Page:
I don’t know how the review process works currently, but it seems that you need an objective criteria, and defined techniques for measuring it. One obvious one is the error console and I’d be inclined to err on the side of caution. You say that add-ons have been rejected based on a strict JS warning, I say good. Warnings are indications of potential problems and where they are simply omitted var’s they are trivial to fix, though maybe the review process needs like a second quicker review when the author is just picking nits like these.

  2. Kevin H
    entered 1 November 2006 @ 1:01 pm

    Mike, I’m sorry if this is a bit tangential, but you mentioned the “recommended list”, and I have a comment to make about that.

    I’ve seen several articles that tout IE7′s new “tab preview” mode. Now FF2 doesn’t have that feature built-in, but I know there are several extensions which provide it including several that won awards in the Extend Firefox competition. How is it that none of these award winning extensions are “recommended”? Wouldn’t it make sense to highlight at least one of them in the recommended list, just to help new FF2 users quickly realize that this is not an exclusive feature to Internet Explorer?

  3. entered 1 November 2006 @ 5:08 pm

    One possible defense against the gaming of user ratings is to allow users to identify others they trust (à la social networking sites) and then weight user ratings according to the length and strength of the trust chains which link them to a set of seed users whom we consider eminently trustworthy.

    I have added this suggestion to the Remora Idea Dump.

  4. VanillaMozilla
    entered 2 November 2006 @ 9:48 am

    The Firefox front page at Mozilla used to say “Browse the Web with confidence – Firefox protects you from viruses, spyware and pop-ups. Enjoy improvements to performance, ease of use and privacy.” I notice that it doesn’t say anything about privacy any more.

    Like it or not, the quality of the browser is limited by the quality of the extensions. Right now extensions are being used for commercial abuse of privacy, and AMO is hosting them. It ought to be harder, not easier, to get an extension listed.

  5. John Prophet
    entered 2 November 2006 @ 10:57 am

    How can you allow a company Conduit (http://www.conduit.com/) to spam your site like they, promoting spyware and adware.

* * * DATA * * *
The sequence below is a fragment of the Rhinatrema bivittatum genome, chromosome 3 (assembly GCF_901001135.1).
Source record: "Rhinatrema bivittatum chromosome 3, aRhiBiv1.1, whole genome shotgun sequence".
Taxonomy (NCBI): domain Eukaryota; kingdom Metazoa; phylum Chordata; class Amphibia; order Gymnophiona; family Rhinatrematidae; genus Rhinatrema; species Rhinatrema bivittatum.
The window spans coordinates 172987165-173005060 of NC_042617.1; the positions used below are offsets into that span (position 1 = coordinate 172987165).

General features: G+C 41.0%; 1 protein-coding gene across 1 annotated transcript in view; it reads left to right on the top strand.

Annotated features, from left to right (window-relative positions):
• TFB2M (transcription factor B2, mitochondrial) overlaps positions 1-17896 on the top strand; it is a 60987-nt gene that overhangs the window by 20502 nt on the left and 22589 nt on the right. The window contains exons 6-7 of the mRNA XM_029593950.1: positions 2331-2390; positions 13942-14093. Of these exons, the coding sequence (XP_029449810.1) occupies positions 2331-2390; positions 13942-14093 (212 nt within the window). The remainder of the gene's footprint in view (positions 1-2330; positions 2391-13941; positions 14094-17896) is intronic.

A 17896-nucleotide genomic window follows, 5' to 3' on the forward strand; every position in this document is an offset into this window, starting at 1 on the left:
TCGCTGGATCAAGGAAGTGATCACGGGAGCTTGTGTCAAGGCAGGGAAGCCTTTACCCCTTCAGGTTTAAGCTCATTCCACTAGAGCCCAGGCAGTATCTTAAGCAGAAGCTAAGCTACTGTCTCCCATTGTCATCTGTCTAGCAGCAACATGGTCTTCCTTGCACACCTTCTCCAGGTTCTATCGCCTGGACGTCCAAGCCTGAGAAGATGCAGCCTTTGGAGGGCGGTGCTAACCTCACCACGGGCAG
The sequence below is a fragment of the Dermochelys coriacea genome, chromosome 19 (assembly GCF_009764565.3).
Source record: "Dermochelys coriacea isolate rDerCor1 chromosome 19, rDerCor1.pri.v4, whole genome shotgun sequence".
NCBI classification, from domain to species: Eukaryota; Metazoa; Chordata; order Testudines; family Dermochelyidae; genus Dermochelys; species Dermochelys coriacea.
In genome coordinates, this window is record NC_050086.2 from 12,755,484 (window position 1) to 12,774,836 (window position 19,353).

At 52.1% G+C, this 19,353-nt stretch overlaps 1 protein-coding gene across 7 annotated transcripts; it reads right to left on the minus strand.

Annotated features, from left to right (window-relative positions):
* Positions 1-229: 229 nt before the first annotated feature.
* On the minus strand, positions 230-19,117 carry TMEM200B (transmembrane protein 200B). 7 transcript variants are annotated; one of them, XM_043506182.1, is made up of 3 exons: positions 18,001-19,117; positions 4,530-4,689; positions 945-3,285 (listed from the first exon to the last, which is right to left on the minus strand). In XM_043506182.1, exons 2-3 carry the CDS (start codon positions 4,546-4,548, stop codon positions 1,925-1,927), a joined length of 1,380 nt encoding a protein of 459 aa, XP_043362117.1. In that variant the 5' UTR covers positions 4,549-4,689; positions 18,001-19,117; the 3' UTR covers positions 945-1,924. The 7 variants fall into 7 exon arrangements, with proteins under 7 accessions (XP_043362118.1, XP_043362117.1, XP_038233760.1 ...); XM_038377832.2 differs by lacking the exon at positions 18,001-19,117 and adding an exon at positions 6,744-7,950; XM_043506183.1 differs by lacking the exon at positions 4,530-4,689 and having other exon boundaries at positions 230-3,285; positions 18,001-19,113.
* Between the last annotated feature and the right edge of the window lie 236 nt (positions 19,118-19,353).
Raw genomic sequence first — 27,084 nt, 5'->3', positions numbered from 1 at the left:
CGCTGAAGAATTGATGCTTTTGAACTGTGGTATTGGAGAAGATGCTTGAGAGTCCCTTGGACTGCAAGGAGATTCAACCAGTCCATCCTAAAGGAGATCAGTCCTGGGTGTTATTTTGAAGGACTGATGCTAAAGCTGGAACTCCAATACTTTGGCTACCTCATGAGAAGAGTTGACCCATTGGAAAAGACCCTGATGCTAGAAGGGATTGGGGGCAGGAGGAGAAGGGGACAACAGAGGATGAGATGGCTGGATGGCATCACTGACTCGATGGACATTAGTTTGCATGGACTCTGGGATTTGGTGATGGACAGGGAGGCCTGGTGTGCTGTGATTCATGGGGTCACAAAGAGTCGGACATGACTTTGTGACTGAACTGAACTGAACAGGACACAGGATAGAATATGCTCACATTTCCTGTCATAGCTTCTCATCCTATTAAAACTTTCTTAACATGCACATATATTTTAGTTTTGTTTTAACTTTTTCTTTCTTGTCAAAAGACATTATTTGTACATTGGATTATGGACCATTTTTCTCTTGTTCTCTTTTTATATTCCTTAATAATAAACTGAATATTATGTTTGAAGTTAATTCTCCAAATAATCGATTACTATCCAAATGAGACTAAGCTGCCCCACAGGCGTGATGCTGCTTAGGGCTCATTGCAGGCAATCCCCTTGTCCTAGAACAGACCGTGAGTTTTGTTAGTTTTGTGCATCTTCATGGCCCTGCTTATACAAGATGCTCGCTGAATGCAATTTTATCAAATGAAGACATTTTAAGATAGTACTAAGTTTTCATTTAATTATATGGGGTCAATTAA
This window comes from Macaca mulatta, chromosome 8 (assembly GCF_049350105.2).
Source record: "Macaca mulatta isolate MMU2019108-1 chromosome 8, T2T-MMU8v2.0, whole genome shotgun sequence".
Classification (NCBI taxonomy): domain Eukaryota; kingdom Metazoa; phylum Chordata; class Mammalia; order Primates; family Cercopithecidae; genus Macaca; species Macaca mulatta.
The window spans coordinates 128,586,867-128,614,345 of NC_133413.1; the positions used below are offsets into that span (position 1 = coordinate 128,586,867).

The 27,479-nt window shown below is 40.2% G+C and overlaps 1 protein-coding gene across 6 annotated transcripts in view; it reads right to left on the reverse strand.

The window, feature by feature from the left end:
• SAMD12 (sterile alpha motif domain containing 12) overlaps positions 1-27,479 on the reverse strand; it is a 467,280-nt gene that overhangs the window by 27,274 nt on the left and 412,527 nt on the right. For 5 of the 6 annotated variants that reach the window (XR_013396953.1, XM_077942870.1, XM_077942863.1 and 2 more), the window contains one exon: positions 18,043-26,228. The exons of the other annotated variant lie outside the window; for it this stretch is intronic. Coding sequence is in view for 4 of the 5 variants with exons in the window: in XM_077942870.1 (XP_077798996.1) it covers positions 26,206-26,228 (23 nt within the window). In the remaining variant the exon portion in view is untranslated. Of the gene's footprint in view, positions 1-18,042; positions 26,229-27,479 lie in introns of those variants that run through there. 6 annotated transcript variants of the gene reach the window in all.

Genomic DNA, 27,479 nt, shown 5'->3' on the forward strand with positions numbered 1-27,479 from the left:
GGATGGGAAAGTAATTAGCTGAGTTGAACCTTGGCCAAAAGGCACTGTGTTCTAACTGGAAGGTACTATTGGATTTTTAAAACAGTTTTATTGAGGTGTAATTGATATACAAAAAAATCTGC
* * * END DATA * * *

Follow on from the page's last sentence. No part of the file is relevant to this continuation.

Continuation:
http://www.conduit.com/privacy/ConduitPrivacy.aspx

    There are dozens of lookalike toolbars that do nothing useful but spying and exibit ads.

    I seen several serious developers frustated by your review process and then you allow these scumbags spread there garbage.

    Why???

    Thank you.

  6. J-Mac
    entered 11 November 2006 @ 2:13 am

    I don’t appreciate AMO being automatically whitelisted as long as they continue to host the Conduit/Effective Brand garbage. Some have posted that extension ratings will level the playing field as far as extension quality goes, but these garbage bars are loaded with five star ratings by the dozens or hundreds within a day or two of their initial posting at AMO – isn’t any of this screened for shilling?

    And some have maligned the old Extensions Mirror! AMO sponsors should be ashamed! Privacy obviously is no longer a concern at AMO or Mozilla.org. If you’re not careful, you’ll start catching up with IE…

  7. Steven
    entered 13 November 2006 @ 5:50 pm
  8. Steve
    entered 14 November 2006 @ 4:12 am

    Shaver AMO is going downhill as every conduit toolbar is allowed to swamp the site and search results as you are giving them (the submitters) free advertising. There have also been several concerns of comments on AMO being deleted every time a remotely negative comment was posted. If you must allow these conduit toolbars on AMO can you not at the very least put them in a separate section?. An example thread is http://forums.mozillazine.org/viewtopic.php?t=465643

    And the link you deleted that I posted earlier here http://byron-adams.com/archives/6-Scammers-turn-Mozilla-traffic-into-revenue.html

  9. jan
    entered 20 November 2006 @ 11:50 pm

    to John Prophet and the others.

    I’m a happy user of torrent-search (https://addons.mozilla.org/firefox/2607/)and so are many of my friends. I know Torrent-search was build on Conduit platform but I see nothing wrong with it. Can you please explain me what risk am I taking by using it? I will not use a spyware software… but as much as I checked (and I did!) it’s totally safe. Please elaborate.

    Thanks, Jan

  10. entered 21 November 2006 @ 6:19 pm

    [...] Last week at the Firefox 2 Summit, we came up with a solution to many of these problems that will raise the quality bar and also increase the transparency of the add-on review process. This new system will divide addons.mozilla.org into two sections: a public area (similar to the current AMO) and a sandbox area. The graphic below is a basic summary of how it will work. [...]